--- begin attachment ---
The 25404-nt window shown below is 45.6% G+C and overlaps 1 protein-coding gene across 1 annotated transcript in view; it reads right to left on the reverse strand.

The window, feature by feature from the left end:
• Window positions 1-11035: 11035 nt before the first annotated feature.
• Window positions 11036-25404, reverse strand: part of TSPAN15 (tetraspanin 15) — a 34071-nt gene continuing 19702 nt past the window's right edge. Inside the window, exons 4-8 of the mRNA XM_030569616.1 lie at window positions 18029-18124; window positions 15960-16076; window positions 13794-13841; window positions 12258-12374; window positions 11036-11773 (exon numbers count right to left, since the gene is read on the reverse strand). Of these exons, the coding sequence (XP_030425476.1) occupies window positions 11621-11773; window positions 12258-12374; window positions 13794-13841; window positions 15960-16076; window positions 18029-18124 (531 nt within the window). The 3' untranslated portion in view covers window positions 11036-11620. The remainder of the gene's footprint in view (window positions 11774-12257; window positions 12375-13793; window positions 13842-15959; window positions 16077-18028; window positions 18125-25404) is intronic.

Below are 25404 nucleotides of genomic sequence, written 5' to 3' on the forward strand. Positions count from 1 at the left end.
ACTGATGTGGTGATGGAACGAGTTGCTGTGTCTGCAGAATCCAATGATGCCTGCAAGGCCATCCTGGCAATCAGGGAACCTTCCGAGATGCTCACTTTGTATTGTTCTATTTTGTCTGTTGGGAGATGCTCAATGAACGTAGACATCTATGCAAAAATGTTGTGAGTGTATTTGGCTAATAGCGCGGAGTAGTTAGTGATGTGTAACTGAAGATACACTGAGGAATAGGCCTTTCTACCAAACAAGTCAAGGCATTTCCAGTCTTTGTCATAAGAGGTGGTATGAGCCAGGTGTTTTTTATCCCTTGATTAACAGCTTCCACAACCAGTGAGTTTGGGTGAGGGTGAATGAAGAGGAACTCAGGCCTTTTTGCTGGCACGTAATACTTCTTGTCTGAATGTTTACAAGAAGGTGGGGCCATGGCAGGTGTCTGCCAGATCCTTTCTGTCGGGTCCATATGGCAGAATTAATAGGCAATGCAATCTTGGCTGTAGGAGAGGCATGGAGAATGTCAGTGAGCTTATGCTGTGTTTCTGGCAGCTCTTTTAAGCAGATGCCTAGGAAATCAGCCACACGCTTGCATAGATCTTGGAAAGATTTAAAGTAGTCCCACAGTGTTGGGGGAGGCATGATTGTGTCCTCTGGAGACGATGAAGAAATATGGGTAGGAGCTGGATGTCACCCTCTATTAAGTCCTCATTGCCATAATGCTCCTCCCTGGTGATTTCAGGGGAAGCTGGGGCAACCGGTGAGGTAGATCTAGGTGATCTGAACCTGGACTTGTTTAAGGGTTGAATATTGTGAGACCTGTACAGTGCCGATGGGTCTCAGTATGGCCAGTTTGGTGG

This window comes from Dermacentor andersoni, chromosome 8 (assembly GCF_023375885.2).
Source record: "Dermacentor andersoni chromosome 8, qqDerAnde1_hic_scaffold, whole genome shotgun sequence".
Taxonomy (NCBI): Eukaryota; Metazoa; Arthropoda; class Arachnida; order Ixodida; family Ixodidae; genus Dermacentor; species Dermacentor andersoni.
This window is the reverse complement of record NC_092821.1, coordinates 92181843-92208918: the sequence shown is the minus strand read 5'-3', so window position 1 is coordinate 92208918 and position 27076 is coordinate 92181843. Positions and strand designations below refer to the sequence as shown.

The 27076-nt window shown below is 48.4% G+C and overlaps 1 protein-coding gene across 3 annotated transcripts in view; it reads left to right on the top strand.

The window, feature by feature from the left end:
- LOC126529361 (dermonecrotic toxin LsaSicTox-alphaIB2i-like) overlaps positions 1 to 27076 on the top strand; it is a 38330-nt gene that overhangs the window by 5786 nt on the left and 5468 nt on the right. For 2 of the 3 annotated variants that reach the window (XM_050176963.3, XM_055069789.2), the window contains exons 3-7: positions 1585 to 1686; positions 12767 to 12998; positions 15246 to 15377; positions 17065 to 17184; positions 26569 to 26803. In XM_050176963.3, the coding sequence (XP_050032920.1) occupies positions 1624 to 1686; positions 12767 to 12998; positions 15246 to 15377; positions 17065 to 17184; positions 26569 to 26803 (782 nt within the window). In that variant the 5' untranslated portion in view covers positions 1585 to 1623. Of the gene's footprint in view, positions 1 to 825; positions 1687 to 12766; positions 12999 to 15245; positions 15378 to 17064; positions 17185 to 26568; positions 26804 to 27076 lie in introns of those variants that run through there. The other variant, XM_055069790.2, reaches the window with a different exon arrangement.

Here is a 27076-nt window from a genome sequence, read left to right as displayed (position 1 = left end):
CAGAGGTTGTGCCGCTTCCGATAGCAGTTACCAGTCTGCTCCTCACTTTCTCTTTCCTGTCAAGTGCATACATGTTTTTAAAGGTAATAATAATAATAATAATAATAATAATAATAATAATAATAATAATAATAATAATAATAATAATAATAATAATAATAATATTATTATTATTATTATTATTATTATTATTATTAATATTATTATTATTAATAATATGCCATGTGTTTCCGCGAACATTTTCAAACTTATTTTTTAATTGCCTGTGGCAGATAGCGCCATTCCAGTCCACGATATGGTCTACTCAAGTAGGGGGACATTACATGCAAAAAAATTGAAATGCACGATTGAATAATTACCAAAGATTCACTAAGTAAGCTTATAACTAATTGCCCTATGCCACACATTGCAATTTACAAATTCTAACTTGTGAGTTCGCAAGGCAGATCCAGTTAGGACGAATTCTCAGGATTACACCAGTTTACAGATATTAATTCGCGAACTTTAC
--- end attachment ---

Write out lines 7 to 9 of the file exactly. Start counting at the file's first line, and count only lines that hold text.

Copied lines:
This window comes from Dermacentor andersoni, chromosome 8 (assembly GCF_023375885.2).
Source record: "Dermacentor andersoni chromosome 8, qqDerAnde1_hic_scaffold, whole genome shotgun sequence".
Taxonomy (NCBI): Eukaryota; Metazoa; Arthropoda; class Arachnida; order Ixodida; family Ixodidae; genus Dermacentor; species Dermacentor andersoni.